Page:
A big part of the agency’s job is to negotiate the best rate that they can with their tech providers. I wouldn’t say I’ve seen any change in state from where I’m sitting – at least as it relates to agencies and their cost pressures.
What else has changed since you took over at Turn? And what more do you hope to change?
Productwise, we have a lot of work toward evolving our UI to make the three components – the DMP, the DSP and the analytics platform – work really well together and seamlessly.
Another big focus is video. That’s an incredibly important category for large, at-scale brand advertisers bringing TV budgets online.
In parallel to that, we’re doing lots of work on mobile and cross-device. So our platform will allow you to buy video, display and native inventory across all devices.
Turn had been positioning itself as a video DSP as well, even before you arrived. Now that you’ve checked it out firsthand, what does Turn need to do in video to be competitive with your old company BrightRoll and with TubeMogul?
It’s a lot of small system tweaks. We’re making algorithmic changes that optimize for budget delivery on different metrics like CPM or GRP. We’re working on tighter integration with key supply sources to help advertisers scale their video spend. We’re doing work around measurement with the usual suspects, Nielsen and comScore. And we’re doing integration work. We want to be an omnichannel DSP. It’s not really about video or display or native. It’s about reaching a customer wherever he may be and we need video to work seamlessly within our campaign flow.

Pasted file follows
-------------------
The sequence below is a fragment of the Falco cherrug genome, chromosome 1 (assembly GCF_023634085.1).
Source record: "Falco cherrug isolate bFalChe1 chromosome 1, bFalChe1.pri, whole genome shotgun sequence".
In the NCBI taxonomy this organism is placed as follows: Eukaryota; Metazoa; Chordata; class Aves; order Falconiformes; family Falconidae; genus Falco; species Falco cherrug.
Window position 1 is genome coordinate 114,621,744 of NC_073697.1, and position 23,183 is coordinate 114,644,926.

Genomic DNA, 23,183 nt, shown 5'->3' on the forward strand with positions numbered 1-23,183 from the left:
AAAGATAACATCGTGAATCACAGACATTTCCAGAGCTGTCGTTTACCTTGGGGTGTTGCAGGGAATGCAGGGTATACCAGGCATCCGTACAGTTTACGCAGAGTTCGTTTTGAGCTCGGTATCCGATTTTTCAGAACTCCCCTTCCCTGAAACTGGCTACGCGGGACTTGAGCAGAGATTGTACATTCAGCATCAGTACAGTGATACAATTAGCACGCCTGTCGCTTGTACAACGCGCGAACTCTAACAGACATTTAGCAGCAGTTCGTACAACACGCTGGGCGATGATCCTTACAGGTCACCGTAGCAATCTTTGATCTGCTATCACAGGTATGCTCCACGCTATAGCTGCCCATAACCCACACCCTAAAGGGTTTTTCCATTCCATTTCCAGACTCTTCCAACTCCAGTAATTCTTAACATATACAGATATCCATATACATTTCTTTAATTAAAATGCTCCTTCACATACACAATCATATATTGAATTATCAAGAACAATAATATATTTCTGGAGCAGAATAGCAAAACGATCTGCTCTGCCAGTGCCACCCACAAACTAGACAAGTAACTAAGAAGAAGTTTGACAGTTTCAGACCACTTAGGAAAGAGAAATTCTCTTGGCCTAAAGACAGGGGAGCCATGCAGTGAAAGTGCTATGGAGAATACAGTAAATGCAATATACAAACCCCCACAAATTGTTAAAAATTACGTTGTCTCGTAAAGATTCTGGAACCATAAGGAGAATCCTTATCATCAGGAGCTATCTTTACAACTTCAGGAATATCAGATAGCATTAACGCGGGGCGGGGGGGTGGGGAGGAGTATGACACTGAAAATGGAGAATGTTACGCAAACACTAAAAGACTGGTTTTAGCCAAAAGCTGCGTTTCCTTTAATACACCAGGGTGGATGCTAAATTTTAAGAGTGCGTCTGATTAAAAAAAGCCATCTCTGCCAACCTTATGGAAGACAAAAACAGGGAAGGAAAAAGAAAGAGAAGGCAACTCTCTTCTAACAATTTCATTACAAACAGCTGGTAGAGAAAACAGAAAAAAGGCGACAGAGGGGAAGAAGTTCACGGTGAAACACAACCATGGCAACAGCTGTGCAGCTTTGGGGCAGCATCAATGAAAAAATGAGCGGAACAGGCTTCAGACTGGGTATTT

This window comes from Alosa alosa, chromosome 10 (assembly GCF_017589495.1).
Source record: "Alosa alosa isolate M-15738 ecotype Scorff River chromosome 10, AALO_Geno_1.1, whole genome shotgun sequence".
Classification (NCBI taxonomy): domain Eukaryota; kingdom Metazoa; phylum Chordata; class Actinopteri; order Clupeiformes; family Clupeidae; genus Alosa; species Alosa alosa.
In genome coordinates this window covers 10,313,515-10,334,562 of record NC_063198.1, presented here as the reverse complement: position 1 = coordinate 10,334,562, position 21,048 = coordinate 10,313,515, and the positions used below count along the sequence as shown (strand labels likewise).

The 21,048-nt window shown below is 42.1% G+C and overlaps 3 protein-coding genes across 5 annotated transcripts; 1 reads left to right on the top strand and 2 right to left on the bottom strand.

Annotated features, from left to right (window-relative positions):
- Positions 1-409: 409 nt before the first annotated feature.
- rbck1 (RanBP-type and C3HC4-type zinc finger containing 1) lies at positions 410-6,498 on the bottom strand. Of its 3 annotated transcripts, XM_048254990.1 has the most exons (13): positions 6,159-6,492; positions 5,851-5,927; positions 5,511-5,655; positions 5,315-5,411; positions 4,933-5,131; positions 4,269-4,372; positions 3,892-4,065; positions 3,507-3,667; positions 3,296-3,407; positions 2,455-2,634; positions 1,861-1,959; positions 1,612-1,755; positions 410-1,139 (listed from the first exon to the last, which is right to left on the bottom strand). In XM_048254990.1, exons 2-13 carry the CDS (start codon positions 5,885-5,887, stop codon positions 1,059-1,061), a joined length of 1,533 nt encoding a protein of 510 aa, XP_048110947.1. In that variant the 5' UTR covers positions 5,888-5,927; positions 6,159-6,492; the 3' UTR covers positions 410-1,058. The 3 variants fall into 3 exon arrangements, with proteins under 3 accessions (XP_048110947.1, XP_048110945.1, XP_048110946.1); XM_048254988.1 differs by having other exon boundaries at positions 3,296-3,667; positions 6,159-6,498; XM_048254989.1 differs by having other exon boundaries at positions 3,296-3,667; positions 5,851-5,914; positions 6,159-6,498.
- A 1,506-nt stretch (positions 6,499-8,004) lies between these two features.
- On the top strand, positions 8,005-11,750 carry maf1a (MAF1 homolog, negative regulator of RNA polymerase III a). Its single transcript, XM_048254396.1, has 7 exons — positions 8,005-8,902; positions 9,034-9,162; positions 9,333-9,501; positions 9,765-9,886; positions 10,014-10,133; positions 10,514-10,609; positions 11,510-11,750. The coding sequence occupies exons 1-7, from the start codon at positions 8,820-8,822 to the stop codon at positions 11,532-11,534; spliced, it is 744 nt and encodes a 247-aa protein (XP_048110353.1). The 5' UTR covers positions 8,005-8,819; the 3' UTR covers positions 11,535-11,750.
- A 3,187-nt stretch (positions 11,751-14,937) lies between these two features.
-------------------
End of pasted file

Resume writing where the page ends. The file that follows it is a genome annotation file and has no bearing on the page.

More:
We already have substantial video budgets flowing. It just needs to be a more core part of our offering.
When will video be where you want it to be?
You sound like my chief revenue officer. It’s not like we’ll ever declare we’re done in video. We’re making incremental improvements. We’re running budgets today, and we’re already video ready. We’ll be fully mature over the course of this year.
Speaking as your CRO, how about mobile and native?
We’re in really good shape with mobile. The key feature that everyone is looking for is cross-device. Our approach there is to partner with vendors and not to invent that technology ourselves. So we think about who we partner with and how deeply we partner. But we’re mature and competitive there already.
The native side is trickier. Native inventory is not as accessible by RTB, though we’re doing quite a bit of that already. But all DSPs need to think about what they do with API inventory. That’s a second half of the year priority. We’re very focused on video in the first half, and we’ll focus on native in the second half.
The vision, again, is to build a platform that lets you buy someone where ever they may be on the Internet, across all channels. That includes plugging into the Twitters and the Facebooks of the world. We have to work with the APIs.